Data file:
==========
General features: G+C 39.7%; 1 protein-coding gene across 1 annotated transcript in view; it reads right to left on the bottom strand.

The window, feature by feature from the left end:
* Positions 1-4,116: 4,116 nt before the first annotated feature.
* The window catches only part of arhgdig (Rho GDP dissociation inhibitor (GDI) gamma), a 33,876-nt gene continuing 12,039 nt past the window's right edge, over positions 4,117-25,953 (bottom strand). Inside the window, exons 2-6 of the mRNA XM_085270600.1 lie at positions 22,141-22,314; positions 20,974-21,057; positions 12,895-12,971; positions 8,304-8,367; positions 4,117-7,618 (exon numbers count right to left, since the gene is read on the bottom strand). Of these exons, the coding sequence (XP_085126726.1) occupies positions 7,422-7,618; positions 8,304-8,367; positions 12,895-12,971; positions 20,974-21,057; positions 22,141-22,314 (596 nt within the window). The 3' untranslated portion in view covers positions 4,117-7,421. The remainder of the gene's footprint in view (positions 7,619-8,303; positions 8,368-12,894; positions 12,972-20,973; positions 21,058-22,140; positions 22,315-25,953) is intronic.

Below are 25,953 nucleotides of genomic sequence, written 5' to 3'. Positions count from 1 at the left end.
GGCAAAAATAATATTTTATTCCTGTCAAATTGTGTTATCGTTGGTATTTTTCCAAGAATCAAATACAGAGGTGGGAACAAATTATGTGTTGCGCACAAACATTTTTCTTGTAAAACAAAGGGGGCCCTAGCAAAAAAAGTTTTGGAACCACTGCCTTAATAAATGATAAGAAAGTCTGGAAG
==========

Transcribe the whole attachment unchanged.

General features: G+C 39.7%; 1 protein-coding gene across 1 annotated transcript in view; it reads right to left on the bottom strand.

The window, feature by feature from the left end:
* Positions 1-4,116: 4,116 nt before the first annotated feature.
* The window catches only part of arhgdig (Rho GDP dissociation inhibitor (GDI) gamma), a 33,876-nt gene continuing 12,039 nt past the window's right edge, over positions 4,117-25,953 (bottom strand). Inside the window, exons 2-6 of the mRNA XM_085270600.1 lie at positions 22,141-22,314; positions 20,974-21,057; positions 12,895-12,971; positions 8,304-8,367; positions 4,117-7,618 (exon numbers count right to left, since the gene is read on the bottom strand). Of these exons, the coding sequence (XP_085126726.1) occupies positions 7,422-7,618; positions 8,304-8,367; positions 12,895-12,971; positions 20,974-21,057; positions 22,141-22,314 (596 nt within the window). The 3' untranslated portion in view covers positions 4,117-7,421. The remainder of the gene's footprint in view (positions 7,619-8,303; positions 8,368-12,894; positions 12,972-20,973; positions 21,058-22,140; positions 22,315-25,953) is intronic.

Below are 25,953 nucleotides of genomic sequence, written 5' to 3'. Positions count from 1 at the left end.
GGCAAAAATAATATTTTATTCCTGTCAAATTGTGTTATCGTTGGTATTTTTCCAAGAATCAAATACAGAGGTGGGAACAAATTATGTGTTGCGCACAAACATTTTTCTTGTAAAACAAAGGGGGCCCTAGCAAAAAAAGTTTTGGAACCACTGCCTTAATAAATGATAAGAAAGTCTGGAAG